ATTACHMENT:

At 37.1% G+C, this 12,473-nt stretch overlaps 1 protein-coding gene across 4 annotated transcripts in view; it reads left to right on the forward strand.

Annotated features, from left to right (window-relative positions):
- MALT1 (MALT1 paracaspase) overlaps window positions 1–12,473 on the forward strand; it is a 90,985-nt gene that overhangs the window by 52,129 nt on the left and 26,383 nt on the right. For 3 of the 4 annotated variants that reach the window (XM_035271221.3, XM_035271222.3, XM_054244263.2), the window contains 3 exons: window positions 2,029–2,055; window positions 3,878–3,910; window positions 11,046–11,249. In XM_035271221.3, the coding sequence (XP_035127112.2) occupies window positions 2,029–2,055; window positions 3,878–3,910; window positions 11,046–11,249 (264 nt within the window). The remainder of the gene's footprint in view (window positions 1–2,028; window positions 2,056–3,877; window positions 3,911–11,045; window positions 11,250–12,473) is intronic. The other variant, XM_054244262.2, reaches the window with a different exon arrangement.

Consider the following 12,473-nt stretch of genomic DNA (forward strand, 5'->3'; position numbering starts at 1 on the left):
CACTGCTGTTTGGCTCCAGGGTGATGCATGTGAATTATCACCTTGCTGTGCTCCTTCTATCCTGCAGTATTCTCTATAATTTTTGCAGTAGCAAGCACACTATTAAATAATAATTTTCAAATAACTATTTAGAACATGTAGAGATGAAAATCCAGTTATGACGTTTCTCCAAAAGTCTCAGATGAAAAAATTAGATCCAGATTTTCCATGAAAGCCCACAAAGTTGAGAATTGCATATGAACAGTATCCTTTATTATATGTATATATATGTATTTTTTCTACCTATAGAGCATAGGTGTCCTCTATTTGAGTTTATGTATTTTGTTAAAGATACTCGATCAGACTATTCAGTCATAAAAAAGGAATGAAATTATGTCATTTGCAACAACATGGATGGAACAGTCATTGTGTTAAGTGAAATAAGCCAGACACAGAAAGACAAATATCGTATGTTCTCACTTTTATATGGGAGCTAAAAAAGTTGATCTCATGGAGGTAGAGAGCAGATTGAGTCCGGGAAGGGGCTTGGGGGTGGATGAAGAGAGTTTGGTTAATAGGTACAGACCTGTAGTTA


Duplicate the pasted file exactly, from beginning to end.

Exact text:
At 37.1% G+C, this 12,473-nt stretch overlaps 1 protein-coding gene across 4 annotated transcripts in view; it reads left to right on the forward strand.

Annotated features, from left to right (window-relative positions):
- MALT1 (MALT1 paracaspase) overlaps window positions 1–12,473 on the forward strand; it is a 90,985-nt gene that overhangs the window by 52,129 nt on the left and 26,383 nt on the right. For 3 of the 4 annotated variants that reach the window (XM_035271221.3, XM_035271222.3, XM_054244263.2), the window contains 3 exons: window positions 2,029–2,055; window positions 3,878–3,910; window positions 11,046–11,249. In XM_035271221.3, the coding sequence (XP_035127112.2) occupies window positions 2,029–2,055; window positions 3,878–3,910; window positions 11,046–11,249 (264 nt within the window). The remainder of the gene's footprint in view (window positions 1–2,028; window positions 2,056–3,877; window positions 3,911–11,045; window positions 11,250–12,473) is intronic. The other variant, XM_054244262.2, reaches the window with a different exon arrangement.

Consider the following 12,473-nt stretch of genomic DNA (forward strand, 5'->3'; position numbering starts at 1 on the left):
CACTGCTGTTTGGCTCCAGGGTGATGCATGTGAATTATCACCTTGCTGTGCTCCTTCTATCCTGCAGTATTCTCTATAATTTTTGCAGTAGCAAGCACACTATTAAATAATAATTTTCAAATAACTATTTAGAACATGTAGAGATGAAAATCCAGTTATGACGTTTCTCCAAAAGTCTCAGATGAAAAAATTAGATCCAGATTTTCCATGAAAGCCCACAAAGTTGAGAATTGCATATGAACAGTATCCTTTATTATATGTATATATATGTATTTTTTCTACCTATAGAGCATAGGTGTCCTCTATTTGAGTTTATGTATTTTGTTAAAGATACTCGATCAGACTATTCAGTCATAAAAAAGGAATGAAATTATGTCATTTGCAACAACATGGATGGAACAGTCATTGTGTTAAGTGAAATAAGCCAGACACAGAAAGACAAATATCGTATGTTCTCACTTTTATATGGGAGCTAAAAAAGTTGATCTCATGGAGGTAGAGAGCAGATTGAGTCCGGGAAGGGGCTTGGGGGTGGATGAAGAGAGTTTGGTTAATAGGTACAGACCTGTAGTTA